And so saying she left him. She went quicker than she would otherwise have passed over those few yards of ground, for fear he should still try to accompany her. Her hand was on the latch, and in a breath the door was opened.

There sat her father, still and motionless--not even turning his head to see who had entered; but perhaps he recognised the footstep-- the trick of action.

He sat by the fire; the grate, I should say, for fire there was none. Some dull grey ashes, negligently left, long days ago, coldly choked up the bars. He had taken the accustomed seat from mere force of habit, which ruled his automaton body. For all energy, both physical and mental, seemed to have retreated inwards to some of the great citadels of life, there to do battle against the Destroyer, Conscience.

His hands were crossed, his fingers interlaced; usually a position implying some degree of resolution, or strength; but in him it was so faintly maintained, that it appeared more the result of chance; an attitude requiring some application of outward force to alter-- and a blow with a straw seemed as though it would be sufficient.

And as for his face, it was sunk and worn--like a skull, with yet a suffering expression that skulls have not! Your heart would have ached to have seen the man, however hardly you might have judged his crime.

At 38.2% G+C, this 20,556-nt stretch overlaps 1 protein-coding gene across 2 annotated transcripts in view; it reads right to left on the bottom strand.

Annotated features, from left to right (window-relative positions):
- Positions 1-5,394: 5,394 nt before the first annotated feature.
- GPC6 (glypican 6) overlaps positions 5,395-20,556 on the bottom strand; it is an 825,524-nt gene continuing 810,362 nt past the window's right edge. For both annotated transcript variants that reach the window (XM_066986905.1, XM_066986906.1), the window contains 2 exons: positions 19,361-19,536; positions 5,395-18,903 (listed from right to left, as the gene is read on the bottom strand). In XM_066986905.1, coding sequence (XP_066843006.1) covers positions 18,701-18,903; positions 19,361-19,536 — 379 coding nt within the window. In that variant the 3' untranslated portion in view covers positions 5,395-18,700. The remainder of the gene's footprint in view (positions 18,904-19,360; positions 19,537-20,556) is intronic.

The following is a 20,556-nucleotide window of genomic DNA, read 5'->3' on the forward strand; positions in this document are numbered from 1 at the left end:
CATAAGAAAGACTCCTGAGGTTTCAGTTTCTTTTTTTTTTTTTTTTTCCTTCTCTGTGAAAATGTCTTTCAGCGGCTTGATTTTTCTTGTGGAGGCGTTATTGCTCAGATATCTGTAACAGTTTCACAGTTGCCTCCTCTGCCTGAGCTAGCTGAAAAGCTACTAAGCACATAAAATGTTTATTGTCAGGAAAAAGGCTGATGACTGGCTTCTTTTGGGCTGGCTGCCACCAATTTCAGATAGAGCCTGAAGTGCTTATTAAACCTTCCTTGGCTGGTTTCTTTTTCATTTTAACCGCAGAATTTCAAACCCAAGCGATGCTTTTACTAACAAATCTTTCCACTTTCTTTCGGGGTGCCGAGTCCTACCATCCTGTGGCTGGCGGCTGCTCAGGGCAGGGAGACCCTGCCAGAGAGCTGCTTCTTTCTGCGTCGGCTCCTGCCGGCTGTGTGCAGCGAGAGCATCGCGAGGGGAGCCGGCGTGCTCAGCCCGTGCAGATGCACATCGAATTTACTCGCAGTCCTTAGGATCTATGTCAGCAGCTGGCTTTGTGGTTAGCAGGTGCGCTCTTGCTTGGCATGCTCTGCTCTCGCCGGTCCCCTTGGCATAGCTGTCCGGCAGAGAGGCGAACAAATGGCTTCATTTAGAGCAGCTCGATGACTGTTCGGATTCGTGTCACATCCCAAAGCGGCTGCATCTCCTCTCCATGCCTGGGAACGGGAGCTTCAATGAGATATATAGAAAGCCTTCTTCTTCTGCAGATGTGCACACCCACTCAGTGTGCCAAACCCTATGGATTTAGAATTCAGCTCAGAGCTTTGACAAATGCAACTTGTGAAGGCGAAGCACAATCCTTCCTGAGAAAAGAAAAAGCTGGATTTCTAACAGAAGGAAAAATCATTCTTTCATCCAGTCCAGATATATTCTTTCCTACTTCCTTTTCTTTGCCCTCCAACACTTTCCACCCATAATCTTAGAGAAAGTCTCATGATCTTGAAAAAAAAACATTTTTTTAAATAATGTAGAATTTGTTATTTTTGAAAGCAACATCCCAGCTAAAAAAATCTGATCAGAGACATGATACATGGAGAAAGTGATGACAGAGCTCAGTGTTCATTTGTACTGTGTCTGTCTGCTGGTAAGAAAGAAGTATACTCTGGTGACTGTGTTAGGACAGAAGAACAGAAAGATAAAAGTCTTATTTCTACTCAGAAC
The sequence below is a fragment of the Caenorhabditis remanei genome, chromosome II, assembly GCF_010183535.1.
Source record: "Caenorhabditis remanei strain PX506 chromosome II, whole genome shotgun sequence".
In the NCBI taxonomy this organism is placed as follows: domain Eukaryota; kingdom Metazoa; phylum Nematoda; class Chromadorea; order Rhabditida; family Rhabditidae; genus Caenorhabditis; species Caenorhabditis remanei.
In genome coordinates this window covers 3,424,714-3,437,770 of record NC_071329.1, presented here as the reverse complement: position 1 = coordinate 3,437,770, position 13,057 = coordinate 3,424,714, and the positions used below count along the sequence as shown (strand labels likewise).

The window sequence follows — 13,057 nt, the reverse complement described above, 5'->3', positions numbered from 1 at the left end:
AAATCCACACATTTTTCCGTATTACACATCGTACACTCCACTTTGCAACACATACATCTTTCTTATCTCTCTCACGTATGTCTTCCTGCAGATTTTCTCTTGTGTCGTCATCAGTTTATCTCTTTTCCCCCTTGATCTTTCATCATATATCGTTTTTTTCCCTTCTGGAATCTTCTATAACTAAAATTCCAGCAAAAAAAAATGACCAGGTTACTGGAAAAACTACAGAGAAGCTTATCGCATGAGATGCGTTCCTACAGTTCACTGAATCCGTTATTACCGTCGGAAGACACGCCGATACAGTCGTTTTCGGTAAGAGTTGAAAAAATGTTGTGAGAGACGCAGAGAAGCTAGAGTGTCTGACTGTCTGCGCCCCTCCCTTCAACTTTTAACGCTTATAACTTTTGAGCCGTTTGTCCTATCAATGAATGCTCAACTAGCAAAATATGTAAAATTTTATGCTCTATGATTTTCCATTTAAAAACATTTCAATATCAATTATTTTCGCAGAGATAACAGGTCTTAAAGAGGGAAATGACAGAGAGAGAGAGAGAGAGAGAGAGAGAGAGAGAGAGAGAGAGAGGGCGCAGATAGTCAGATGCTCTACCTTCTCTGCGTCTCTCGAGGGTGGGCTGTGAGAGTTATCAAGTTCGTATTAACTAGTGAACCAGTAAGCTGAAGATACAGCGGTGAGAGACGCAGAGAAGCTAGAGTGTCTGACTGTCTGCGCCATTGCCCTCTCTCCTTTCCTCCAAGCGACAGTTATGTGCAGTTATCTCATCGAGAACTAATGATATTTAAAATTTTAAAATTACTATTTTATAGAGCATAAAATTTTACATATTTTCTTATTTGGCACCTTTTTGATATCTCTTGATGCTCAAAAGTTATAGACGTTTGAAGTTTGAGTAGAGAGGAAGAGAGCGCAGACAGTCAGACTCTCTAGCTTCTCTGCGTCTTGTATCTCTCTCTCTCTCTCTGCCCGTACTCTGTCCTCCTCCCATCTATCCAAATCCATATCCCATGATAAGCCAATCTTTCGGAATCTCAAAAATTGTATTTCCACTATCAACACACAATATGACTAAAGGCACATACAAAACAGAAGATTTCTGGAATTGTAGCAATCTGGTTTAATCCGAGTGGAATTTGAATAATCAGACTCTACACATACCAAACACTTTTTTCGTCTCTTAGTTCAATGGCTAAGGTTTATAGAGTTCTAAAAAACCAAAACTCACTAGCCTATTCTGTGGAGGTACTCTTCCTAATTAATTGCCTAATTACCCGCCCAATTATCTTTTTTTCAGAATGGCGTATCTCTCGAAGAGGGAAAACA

But crime and all was forgotten by his daughter, as she saw his abashed look, his smitten helplessness. All along she had felt it difficult (as I may have said before) to reconcile the two ideas, of her father and a blood-shedder. But now it was impossible. He was her father! her own dear father! and in his sufferings, whatever their cause, more dearly loved than ever before. His crime was a thing apart, never more to be considered by her.

And tenderly did she treat him, and fondly did she serve him in every way that heart could devise, or hand execute.

She had some money about her, the price of her strange services as a witness; and when the lingering dusk grew on she stole out to effect some purchases necessary for her father's comfort.

For how body and soul had been kept together, even as much as they were, during the days he had dwelt alone, no one can say. The house was bare as when Mary had left it, of coal, or of candle, of food, or of blessing in any shape.

She came quickly home; but as she passed Job Legh's door, she stopped. Doubtless Jem had long since gone; and doubtless, too, he had given Margaret some good reason for not intruding upon her friend for this night at least, otherwise Mary would have seen her before now.

But to-morrow,--would she not come in to-morrow? And who so quick as blind Margaret in noticing tones, and sighs, and even silence?

She did not give herself time for further thought, her desire to be once more with her father was too pressing; but she opened the door, before she well knew what to say.

"It's Mary Barton! I know her by her breathing! Grandfather, it's Mary Barton!"

Margaret's joy at meeting her, the open demonstration of her love, affected Mary much; she could not keep from crying, and sat down weak and agitated on the first chair she could find.

"Ay, ay, Mary! thou'rt looking a bit different to when I saw thee


MARY BARTON - 80/90